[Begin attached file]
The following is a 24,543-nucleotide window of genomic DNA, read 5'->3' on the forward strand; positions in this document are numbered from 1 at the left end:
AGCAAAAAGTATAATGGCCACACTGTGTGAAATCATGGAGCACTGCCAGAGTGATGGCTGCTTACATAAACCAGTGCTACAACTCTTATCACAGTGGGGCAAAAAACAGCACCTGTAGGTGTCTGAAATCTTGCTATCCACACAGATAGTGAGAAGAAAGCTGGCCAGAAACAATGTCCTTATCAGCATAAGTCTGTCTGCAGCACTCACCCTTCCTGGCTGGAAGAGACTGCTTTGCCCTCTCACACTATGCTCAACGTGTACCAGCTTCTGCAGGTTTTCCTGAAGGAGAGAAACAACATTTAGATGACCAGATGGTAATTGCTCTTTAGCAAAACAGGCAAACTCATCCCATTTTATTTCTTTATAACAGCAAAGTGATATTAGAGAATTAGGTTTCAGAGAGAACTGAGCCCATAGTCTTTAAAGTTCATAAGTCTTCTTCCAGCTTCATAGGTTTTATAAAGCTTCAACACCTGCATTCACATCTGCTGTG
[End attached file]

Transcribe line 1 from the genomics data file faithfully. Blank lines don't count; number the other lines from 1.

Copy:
The following is a 24,543-nucleotide window of genomic DNA, read 5'->3' on the forward strand; positions in this document are numbered from 1 at the left end: